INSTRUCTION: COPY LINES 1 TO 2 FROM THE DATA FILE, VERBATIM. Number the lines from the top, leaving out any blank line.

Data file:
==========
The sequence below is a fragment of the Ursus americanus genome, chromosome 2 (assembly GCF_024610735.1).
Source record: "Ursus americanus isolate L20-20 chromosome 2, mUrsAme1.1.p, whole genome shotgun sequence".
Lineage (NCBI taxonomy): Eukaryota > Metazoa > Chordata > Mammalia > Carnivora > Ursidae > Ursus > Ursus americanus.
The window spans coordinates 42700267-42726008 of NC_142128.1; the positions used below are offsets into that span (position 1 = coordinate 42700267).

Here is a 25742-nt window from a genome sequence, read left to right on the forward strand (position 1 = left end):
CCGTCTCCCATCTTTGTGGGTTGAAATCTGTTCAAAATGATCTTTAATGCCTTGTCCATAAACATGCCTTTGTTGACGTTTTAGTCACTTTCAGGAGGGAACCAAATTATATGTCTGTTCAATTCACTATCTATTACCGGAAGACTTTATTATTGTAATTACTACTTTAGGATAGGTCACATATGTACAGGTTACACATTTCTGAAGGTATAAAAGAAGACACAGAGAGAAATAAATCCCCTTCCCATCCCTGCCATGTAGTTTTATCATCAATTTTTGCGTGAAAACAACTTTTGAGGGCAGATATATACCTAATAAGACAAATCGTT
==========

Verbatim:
The sequence below is a fragment of the Ursus americanus genome, chromosome 2 (assembly GCF_024610735.1).
Source record: "Ursus americanus isolate L20-20 chromosome 2, mUrsAme1.1.p, whole genome shotgun sequence".